The Book of the Week is “Forty Autumns, A Family’s Story of Courage and Survival On Both Sides of the Berlin Wall” by Nina Willner, published in 2016.
The author was the daughter of an East German refugee named Hannah. After WWII, Hannah’s family residence happened to be located in Schwaneberg, in East Germany. The area was liberated by Americans, but was taken over by the Soviets in short order. Hannah’s father was the headmaster of the local school. He was forced to teach Communism to his students.
In 1948, at twenty years old, Hannah, the second oldest in her immediate family (which would eventually consist of nine children), risked getting shot or imprisoned in fleeing to West Germany. The Soviets charged such people with treason– she was young and healthy and refused to help rebuild East Germany.
East Germany indoctrinated the children with their Communist youth groups in which they recited a loyalty oath, sang jingoistic songs, had film-viewings and acted in plays. The children were rewarded for being snitches on their own immediate families, neighbors, friends, teachers– whoever said anything negative about the State. Prison terms awaited the tattled-on.
This prompted a super-serious case of brain-drain and flight of capital and a labor force from East Germany to West Germany. In spring 1953, tensions of the oppressed boiled over. Soviet tanks rolled in, leaving hundreds dead. By the mid-1950’s, the government owned the media, which spewed positive propaganda about itself, and negative about any place other than Soviet-controlled territories.
Initially, the Berlin Wall consisted of the following: concrete that was twelve feet high and one to three feet thick; a slippery, rounded top; wire mesh; electric signal fencing; barbed wire; electric alarms; searchlights; trenches; raked sand to reveal escapees’ footsteps; floodlights; tripwires; booby-traps; attack dogs; not to mention wooden watchtowers. And armed guards, too.
Just for good measure, in the mid-1970’s, the Wall was fortified with metal spikes, nail beds, fences with touch-sensitive alarms and bullet-dischargers, concrete watchtowers, tripwires that set off signal flares; concrete barriers, electrified fences, and additional attack dogs.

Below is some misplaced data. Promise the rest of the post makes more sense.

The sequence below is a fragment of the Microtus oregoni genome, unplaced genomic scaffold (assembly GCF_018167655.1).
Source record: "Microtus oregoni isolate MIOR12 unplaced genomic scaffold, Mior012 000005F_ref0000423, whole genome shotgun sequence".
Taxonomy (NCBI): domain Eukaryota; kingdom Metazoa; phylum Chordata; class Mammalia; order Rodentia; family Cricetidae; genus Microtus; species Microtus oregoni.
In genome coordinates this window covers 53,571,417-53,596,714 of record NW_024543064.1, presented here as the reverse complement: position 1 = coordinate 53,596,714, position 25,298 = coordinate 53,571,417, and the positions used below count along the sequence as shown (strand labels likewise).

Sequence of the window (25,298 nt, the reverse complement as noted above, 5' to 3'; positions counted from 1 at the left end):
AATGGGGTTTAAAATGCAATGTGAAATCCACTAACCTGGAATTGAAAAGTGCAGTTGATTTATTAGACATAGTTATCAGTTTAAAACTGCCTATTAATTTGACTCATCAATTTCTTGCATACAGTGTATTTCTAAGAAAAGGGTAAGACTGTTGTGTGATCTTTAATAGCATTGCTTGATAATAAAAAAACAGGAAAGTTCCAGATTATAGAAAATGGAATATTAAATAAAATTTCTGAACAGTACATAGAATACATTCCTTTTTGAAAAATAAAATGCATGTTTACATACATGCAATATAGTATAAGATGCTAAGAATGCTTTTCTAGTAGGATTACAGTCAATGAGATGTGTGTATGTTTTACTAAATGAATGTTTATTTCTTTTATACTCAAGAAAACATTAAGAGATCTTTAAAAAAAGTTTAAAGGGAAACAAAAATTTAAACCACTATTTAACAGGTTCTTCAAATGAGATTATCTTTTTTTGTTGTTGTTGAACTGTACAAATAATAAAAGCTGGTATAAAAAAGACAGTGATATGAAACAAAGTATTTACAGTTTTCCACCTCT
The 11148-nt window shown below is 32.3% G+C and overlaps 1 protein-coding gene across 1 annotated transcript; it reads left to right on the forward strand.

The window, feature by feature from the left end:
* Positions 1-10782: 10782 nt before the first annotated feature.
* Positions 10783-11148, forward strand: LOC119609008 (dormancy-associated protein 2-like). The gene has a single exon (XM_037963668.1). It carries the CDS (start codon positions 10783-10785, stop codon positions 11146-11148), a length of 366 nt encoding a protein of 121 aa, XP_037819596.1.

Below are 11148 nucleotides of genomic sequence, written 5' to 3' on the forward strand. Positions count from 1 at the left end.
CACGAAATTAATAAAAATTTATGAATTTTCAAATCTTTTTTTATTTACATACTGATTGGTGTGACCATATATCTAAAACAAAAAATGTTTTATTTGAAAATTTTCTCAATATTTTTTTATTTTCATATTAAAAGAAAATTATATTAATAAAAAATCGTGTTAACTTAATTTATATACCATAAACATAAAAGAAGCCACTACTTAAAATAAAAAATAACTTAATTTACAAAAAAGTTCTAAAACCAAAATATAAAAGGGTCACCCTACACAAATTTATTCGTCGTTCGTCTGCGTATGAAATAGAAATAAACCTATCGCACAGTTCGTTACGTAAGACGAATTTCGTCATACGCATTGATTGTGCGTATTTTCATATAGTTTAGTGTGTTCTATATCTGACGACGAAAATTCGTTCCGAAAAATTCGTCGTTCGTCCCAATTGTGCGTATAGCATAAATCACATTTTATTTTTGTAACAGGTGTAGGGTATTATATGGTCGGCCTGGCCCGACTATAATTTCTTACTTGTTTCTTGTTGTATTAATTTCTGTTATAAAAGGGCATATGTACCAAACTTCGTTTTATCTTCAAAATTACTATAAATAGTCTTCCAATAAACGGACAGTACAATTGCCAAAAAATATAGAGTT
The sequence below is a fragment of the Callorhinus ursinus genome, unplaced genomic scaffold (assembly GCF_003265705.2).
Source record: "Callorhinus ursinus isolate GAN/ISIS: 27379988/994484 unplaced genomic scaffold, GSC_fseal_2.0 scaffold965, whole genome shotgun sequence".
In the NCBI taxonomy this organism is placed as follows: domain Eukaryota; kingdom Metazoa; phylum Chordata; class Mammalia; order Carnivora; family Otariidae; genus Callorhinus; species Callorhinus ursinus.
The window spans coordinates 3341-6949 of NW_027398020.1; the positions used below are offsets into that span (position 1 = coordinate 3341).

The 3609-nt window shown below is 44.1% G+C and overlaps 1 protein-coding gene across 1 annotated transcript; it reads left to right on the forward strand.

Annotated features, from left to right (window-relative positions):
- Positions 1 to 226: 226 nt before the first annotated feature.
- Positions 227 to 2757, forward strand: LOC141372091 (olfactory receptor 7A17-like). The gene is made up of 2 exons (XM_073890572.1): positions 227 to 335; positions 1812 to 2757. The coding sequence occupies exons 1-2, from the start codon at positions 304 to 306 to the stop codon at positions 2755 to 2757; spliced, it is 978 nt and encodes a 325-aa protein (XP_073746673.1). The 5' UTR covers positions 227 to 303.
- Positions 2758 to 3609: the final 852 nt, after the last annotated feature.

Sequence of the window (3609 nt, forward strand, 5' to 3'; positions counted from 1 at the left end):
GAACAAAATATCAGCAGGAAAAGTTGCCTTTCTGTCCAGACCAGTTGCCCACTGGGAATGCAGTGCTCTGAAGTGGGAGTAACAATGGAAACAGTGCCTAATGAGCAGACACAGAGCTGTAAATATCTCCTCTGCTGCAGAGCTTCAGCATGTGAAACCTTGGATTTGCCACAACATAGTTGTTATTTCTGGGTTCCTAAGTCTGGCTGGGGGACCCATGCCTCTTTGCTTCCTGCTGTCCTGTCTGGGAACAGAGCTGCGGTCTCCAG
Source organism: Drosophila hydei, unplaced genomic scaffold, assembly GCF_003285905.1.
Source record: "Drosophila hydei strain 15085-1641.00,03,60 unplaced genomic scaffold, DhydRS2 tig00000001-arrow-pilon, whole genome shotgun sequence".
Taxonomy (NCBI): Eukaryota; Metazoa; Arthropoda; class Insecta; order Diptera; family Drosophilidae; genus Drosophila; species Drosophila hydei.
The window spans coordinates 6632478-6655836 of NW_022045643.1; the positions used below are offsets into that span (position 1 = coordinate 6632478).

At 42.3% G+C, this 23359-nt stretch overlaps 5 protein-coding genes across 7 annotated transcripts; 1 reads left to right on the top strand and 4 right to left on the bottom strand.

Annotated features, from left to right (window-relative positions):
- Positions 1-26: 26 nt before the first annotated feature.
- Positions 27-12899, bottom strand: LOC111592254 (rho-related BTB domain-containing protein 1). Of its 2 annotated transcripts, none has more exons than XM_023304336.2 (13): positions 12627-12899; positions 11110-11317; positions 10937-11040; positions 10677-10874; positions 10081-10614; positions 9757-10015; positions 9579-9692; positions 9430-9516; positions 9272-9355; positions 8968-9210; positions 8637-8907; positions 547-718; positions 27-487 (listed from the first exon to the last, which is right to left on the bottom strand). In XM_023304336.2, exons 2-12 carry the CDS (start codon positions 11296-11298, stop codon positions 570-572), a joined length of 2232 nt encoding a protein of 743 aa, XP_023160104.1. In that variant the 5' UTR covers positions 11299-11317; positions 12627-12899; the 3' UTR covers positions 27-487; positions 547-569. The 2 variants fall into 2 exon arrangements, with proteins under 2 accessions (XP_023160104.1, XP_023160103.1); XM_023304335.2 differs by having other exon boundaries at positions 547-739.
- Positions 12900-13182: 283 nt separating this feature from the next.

Unsurprisingly, by then, countless people had been shot and killed trying to get past the Wall. Their murderers were rewarded with promotions and awards ceremonies. East German government officials enjoyed luxury housing in the Wanderlitz Forest Settlement (equivalent to a corporate village full of dachas) and drove Volvos.
East Germany’s leader decided to boost national pride by investing hundreds of millions of dollars in sports research and sports medicine to churn out the best Olympic athletes. And the nation did so into the 1980’s.
Unfortunately, by the end of the 1970’s, the country was $10 billion in debt to West Germany. It got so desperate to feed its people, it awarded plots of land to individual families so they could grow their own food. It was an un-Communist move– taking power and property away from the State. But after about thirty years, the chickens were coming home to roost under the East German brand of socialism.
In modern times, in the West, it is possible to be capitalistic in one’s economic thinking, and be mildly Soviet in one’s political thinking.
Read the book to learn the fates of the different family members, and how their lives changed during and after the Cold War.